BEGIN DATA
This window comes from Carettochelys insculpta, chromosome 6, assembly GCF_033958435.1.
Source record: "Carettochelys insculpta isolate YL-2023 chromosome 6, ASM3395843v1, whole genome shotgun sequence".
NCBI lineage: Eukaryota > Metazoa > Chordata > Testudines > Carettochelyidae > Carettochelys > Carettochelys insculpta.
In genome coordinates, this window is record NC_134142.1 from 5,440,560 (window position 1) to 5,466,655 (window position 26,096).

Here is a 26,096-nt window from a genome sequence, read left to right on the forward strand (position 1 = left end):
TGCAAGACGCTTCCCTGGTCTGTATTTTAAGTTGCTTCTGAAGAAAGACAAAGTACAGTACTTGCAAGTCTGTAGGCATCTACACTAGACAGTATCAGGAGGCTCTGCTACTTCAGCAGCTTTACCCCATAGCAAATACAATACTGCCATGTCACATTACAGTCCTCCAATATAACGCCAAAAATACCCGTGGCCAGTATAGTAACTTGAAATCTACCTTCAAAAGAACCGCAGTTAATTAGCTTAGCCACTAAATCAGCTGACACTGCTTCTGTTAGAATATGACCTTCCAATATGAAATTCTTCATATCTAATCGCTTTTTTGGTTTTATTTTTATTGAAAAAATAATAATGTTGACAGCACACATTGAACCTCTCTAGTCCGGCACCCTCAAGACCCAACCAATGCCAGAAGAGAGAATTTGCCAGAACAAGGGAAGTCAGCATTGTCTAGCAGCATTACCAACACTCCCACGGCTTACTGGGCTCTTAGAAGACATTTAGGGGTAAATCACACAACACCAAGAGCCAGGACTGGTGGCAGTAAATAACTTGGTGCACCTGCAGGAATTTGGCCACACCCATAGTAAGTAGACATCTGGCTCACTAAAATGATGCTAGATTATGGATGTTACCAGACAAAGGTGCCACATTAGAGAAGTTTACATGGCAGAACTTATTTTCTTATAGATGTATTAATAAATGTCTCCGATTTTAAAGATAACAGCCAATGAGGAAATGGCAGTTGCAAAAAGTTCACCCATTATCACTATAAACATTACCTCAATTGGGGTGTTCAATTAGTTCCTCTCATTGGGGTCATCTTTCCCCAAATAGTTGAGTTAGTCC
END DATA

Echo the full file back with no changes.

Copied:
This window comes from Carettochelys insculpta, chromosome 6, assembly GCF_033958435.1.
Source record: "Carettochelys insculpta isolate YL-2023 chromosome 6, ASM3395843v1, whole genome shotgun sequence".
NCBI lineage: Eukaryota > Metazoa > Chordata > Testudines > Carettochelyidae > Carettochelys > Carettochelys insculpta.
In genome coordinates, this window is record NC_134142.1 from 5,440,560 (window position 1) to 5,466,655 (window position 26,096).

Here is a 26,096-nt window from a genome sequence, read left to right on the forward strand (position 1 = left end):
TGCAAGACGCTTCCCTGGTCTGTATTTTAAGTTGCTTCTGAAGAAAGACAAAGTACAGTACTTGCAAGTCTGTAGGCATCTACACTAGACAGTATCAGGAGGCTCTGCTACTTCAGCAGCTTTACCCCATAGCAAATACAATACTGCCATGTCACATTACAGTCCTCCAATATAACGCCAAAAATACCCGTGGCCAGTATAGTAACTTGAAATCTACCTTCAAAAGAACCGCAGTTAATTAGCTTAGCCACTAAATCAGCTGACACTGCTTCTGTTAGAATATGACCTTCCAATATGAAATTCTTCATATCTAATCGCTTTTTTGGTTTTATTTTTATTGAAAAAATAATAATGTTGACAGCACACATTGAACCTCTCTAGTCCGGCACCCTCAAGACCCAACCAATGCCAGAAGAGAGAATTTGCCAGAACAAGGGAAGTCAGCATTGTCTAGCAGCATTACCAACACTCCCACGGCTTACTGGGCTCTTAGAAGACATTTAGGGGTAAATCACACAACACCAAGAGCCAGGACTGGTGGCAGTAAATAACTTGGTGCACCTGCAGGAATTTGGCCACACCCATAGTAAGTAGACATCTGGCTCACTAAAATGATGCTAGATTATGGATGTTACCAGACAAAGGTGCCACATTAGAGAAGTTTACATGGCAGAACTTATTTTCTTATAGATGTATTAATAAATGTCTCCGATTTTAAAGATAACAGCCAATGAGGAAATGGCAGTTGCAAAAAGTTCACCCATTATCACTATAAACATTACCTCAATTGGGGTGTTCAATTAGTTCCTCTCATTGGGGTCATCTTTCCCCAAATAGTTGAGTTAGTCC